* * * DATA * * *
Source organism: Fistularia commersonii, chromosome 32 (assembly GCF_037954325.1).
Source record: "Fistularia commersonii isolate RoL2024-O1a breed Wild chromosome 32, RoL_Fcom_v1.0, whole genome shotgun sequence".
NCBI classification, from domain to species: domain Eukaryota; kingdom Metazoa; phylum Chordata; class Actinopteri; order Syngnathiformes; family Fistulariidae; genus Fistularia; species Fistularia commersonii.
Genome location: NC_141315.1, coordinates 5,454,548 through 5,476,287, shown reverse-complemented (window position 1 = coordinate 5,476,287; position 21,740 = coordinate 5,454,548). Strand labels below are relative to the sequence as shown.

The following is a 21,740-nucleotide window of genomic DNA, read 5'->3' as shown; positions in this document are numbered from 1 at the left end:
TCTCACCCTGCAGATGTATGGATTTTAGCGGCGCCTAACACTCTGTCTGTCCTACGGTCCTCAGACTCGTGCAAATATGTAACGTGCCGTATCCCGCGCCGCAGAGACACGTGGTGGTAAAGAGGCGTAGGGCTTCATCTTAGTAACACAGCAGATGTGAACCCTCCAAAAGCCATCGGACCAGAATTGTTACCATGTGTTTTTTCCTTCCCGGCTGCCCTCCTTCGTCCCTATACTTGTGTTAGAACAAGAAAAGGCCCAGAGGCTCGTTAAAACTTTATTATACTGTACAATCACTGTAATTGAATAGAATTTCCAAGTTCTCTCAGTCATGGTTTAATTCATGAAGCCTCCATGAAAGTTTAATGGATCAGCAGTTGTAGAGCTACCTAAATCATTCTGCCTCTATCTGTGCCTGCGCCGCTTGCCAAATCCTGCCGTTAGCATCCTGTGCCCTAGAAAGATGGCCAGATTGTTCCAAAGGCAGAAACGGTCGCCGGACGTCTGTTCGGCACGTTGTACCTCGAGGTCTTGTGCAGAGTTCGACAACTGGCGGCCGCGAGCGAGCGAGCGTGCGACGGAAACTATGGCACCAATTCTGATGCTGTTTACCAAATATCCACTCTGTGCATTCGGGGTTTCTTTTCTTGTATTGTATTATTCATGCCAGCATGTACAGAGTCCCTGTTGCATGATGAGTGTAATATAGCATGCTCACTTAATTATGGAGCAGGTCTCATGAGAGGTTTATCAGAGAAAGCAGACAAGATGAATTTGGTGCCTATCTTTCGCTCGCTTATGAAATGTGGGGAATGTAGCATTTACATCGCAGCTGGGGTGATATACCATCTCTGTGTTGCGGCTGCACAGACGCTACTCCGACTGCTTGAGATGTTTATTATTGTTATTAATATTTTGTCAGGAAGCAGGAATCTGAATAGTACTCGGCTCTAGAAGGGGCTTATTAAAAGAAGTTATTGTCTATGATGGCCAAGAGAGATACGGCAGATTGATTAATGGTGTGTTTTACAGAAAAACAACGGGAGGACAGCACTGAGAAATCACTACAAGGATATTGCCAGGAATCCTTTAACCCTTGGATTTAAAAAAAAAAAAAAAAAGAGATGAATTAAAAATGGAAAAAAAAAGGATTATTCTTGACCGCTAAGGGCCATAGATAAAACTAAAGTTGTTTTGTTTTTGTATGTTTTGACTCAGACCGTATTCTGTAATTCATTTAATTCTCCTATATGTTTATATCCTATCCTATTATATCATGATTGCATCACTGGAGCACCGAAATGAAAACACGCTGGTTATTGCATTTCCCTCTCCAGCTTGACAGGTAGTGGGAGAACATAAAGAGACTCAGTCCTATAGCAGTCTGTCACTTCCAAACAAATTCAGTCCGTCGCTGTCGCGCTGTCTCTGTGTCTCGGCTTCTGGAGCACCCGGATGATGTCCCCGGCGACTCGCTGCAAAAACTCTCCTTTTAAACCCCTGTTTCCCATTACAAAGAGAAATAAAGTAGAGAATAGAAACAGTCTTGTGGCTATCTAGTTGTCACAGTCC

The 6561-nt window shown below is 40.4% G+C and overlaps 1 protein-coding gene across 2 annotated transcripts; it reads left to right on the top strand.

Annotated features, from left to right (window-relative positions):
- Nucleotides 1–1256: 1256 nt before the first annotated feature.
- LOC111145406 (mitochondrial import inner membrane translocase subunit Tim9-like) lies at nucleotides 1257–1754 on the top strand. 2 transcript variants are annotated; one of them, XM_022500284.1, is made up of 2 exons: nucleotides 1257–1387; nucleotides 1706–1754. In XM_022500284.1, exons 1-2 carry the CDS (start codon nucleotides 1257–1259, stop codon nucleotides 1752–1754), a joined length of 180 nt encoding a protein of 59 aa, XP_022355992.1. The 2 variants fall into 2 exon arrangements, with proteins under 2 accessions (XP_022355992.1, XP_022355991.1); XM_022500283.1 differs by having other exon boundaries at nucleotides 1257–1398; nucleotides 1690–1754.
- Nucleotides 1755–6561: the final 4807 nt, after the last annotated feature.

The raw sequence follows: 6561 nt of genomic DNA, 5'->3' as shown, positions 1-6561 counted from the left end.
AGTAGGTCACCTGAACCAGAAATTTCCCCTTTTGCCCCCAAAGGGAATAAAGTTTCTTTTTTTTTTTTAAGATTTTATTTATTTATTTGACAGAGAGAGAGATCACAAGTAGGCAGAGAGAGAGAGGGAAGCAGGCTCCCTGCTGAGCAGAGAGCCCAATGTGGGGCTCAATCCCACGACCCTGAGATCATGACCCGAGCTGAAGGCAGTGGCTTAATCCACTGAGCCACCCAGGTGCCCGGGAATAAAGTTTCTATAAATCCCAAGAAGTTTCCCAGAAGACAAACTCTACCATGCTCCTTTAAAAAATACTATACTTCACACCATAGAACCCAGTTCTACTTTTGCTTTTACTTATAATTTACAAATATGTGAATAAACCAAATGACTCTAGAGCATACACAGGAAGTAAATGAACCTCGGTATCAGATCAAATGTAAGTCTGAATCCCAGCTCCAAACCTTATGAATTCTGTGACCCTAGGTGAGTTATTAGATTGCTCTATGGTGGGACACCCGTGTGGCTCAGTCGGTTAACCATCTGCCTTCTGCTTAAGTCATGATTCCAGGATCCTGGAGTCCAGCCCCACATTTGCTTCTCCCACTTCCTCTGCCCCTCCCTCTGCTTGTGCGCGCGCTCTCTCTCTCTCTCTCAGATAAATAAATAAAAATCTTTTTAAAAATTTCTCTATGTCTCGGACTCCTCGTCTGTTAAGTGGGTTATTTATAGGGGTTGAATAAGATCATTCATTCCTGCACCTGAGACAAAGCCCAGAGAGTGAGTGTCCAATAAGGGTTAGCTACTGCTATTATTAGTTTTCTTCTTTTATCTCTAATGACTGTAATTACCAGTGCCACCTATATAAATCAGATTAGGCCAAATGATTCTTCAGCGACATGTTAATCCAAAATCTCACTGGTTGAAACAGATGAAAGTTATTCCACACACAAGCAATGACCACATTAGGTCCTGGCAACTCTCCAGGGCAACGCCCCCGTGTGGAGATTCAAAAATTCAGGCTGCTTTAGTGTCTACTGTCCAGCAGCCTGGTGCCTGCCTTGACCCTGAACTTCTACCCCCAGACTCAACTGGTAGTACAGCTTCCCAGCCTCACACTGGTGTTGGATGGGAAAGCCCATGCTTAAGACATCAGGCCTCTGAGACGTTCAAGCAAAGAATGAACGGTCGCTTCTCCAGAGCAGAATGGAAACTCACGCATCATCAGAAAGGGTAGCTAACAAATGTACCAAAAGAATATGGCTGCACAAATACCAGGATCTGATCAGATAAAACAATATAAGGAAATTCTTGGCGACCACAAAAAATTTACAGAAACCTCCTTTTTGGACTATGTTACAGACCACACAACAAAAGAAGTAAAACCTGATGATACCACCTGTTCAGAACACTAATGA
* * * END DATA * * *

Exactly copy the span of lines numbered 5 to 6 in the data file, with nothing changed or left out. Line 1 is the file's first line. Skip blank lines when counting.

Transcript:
The following is a 21,740-nucleotide window of genomic DNA, read 5'->3' as shown; positions in this document are numbered from 1 at the left end:
TCTCACCCTGCAGATGTATGGATTTTAGCGGCGCCTAACACTCTGTCTGTCCTACGGTCCTCAGACTCGTGCAAATATGTAACGTGCCGTATCCCGCGCCGCAGAGACACGTGGTGGTAAAGAGGCGTAGGGCTTCATCTTAGTAACACAGCAGATGTGAACCCTCCAAAAGCCATCGGACCAGAATTGTTACCATGTGTTTTTTCCTTCCCGGCTGCCCTCCTTCGTCCCTATACTTGTGTTAGAACAAGAAAAGGCCCAGAGGCTCGTTAAAACTTTATTATACTGTACAATCACTGTAATTGAATAGAATTTCCAAGTTCTCTCAGTCATGGTTTAATTCATGAAGCCTCCATGAAAGTTTAATGGATCAGCAGTTGTAGAGCTACCTAAATCATTCTGCCTCTATCTGTGCCTGCGCCGCTTGCCAAATCCTGCCGTTAGCATCCTGTGCCCTAGAAAGATGGCCAGATTGTTCCAAAGGCAGAAACGGTCGCCGGACGTCTGTTCGGCACGTTGTACCTCGAGGTCTTGTGCAGAGTTCGACAACTGGCGGCCGCGAGCGAGCGAGCGTGCGACGGAAACTATGGCACCAATTCTGATGCTGTTTACCAAATATCCACTCTGTGCATTCGGGGTTTCTTTTCTTGTATTGTATTATTCATGCCAGCATGTACAGAGTCCCTGTTGCATGATGAGTGTAATATAGCATGCTCACTTAATTATGGAGCAGGTCTCATGAGAGGTTTATCAGAGAAAGCAGACAAGATGAATTTGGTGCCTATCTTTCGCTCGCTTATGAAATGTGGGGAATGTAGCATTTACATCGCAGCTGGGGTGATATACCATCTCTGTGTTGCGGCTGCACAGACGCTACTCCGACTGCTTGAGATGTTTATTATTGTTATTAATATTTTGTCAGGAAGCAGGAATCTGAATAGTACTCGGCTCTAGAAGGGGCTTATTAAAAGAAGTTATTGTCTATGATGGCCAAGAGAGATACGGCAGATTGATTAATGGTGTGTTTTACAGAAAAACAACGGGAGGACAGCACTGAGAAATCACTACAAGGATATTGCCAGGAATCCTTTAACCCTTGGATTTAAAAAAAAAAAAAAAAAGAGATGAATTAAAAATGGAAAAAAAAAGGATTATTCTTGACCGCTAAGGGCCATAGATAAAACTAAAGTTGTTTTGTTTTTGTATGTTTTGACTCAGACCGTATTCTGTAATTCATTTAATTCTCCTATATGTTTATATCCTATCCTATTATATCATGATTGCATCACTGGAGCACCGAAATGAAAACACGCTGGTTATTGCATTTCCCTCTCCAGCTTGACAGGTAGTGGGAGAACATAAAGAGACTCAGTCCTATAGCAGTCTGTCACTTCCAAACAAATTCAGTCCGTCGCTGTCGCGCTGTCTCTGTGTCTCGGCTTCTGGAGCACCCGGATGATGTCCCCGGCGACTCGCTGCAAAAACTCTCCTTTTAAACCCCTGTTTCCCATTACAAAGAGAAATAAAGTAGAGAATAGAAACAGTCTTGTGGCTATCTAGTTGTCACAGTCC